Is Communism A Bad Thing?

Communism: the political theory or system in which all property and wealth is owned in a classless society by all the members of a community. A system where all property and  facilities belong to the state and the needs of the state are always superior to the individuals.

Once the scourge and fear of capitalist societies the world over, Communism has, in recent years, fallen by the wayside. Communism has been branded, over the years, as evil, despicable, and unwholesome; vicious words that do not aptly describe a simple utopian idea that fails to account for individual spirit and the less desirable traits of greed, power, and wealth.

A political system that was inspired by the writing of Karl Marx, a German philosopher and political theorist, Communism was born in the wake of a people’s revolution; the Russian Revolution of 1917.

The Russian people, impoverished under the rule of ineffectual Russian Tsar Nicholas II, longed for effective change in their ailing society; and after a bloody conflict which lasted years between several factions, sided with the victor, one Vladimir Lenin, and his introduction of a Karl Marx based political system; known then as Marxist – Leninism; recognized today as Communism. Communism was to be the antibiotic to the capitalist, money-driven society that Russia was before the revolution: a society in which now all it’s members would be equal as human beings, would be educated and would productively serve the state. Debt, demand, inequality, and the “rat race” would no longer exist.

Although in theory the Communist system may sound utopian, in practice, the system was not perfect; and it’s flaws were solely driven by the corruption of the hearts of men. Such a fact is best illustrated by a case study of one man: The Man of Steel; Joseph Stalin.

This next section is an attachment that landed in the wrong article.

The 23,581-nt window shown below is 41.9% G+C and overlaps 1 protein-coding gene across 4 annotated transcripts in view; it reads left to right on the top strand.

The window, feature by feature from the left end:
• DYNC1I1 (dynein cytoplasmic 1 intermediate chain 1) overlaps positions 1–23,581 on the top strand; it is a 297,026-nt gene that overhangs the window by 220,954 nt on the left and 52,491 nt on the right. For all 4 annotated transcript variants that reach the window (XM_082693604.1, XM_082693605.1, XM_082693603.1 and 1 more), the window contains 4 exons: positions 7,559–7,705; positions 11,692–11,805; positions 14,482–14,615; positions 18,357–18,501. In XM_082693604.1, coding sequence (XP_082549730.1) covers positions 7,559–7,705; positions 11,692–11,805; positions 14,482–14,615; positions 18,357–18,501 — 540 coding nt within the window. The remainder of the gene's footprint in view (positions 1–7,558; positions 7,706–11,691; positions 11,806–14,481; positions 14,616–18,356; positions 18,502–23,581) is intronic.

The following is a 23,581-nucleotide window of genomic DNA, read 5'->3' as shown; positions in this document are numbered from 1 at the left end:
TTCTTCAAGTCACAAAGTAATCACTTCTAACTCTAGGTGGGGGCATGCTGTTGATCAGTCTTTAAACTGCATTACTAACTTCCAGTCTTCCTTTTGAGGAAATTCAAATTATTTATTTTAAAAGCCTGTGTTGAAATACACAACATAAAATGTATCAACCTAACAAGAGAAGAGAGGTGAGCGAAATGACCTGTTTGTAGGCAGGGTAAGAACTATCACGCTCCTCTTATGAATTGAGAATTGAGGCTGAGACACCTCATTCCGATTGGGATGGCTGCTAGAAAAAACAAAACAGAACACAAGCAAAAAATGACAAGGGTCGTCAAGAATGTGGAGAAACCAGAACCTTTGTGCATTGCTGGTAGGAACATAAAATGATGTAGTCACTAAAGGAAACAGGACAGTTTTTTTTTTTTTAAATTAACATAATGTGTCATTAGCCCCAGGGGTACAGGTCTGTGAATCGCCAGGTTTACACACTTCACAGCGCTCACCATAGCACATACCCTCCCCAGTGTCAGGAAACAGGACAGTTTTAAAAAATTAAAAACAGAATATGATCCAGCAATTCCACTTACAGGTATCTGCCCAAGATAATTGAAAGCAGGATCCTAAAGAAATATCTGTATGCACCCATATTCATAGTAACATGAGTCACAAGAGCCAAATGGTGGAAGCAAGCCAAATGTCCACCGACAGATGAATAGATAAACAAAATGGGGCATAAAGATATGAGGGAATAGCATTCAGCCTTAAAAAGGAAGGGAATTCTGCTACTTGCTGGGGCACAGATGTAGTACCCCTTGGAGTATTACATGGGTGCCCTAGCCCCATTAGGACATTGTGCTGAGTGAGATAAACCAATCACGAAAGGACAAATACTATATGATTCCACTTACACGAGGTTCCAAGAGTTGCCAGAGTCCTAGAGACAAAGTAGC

Stalin, having worked as the secretary of the now communist Russian state for years,  himself, after Lenin’s death, to become the new de facto leader of the United States of Soviet Russia.

Through the course of his leadership, Stalin proved how fragile and easily manipulated the communist system truly was: building a cult of utter worship over his personality, Stalin industrialized the backwards Russian state and in under 15 years, had brought Soviet Russia to a technological level comparable to the United States of America.

Stalin, as an individual, was exceeded only by his own greed and fear: Stalin was directly responsible for the deaths of twenty million people, as he ruthlessly ordered any being who he believed stood against his government to a Gulag; known today as a Concentration Camp, in which human beings did not often survive past two months. Stalin also sided with Adolf Hitler, Nazi Furher of Germany, in a bid to gain territory from the conquered state of Poland. It was not until Germany’s betrayal of Russia, in which Nazi forces invaded and conquered most of the state, that Stalin sided with the Allies, driving the Nazi forces back into the heart of Berlin, where the war was won.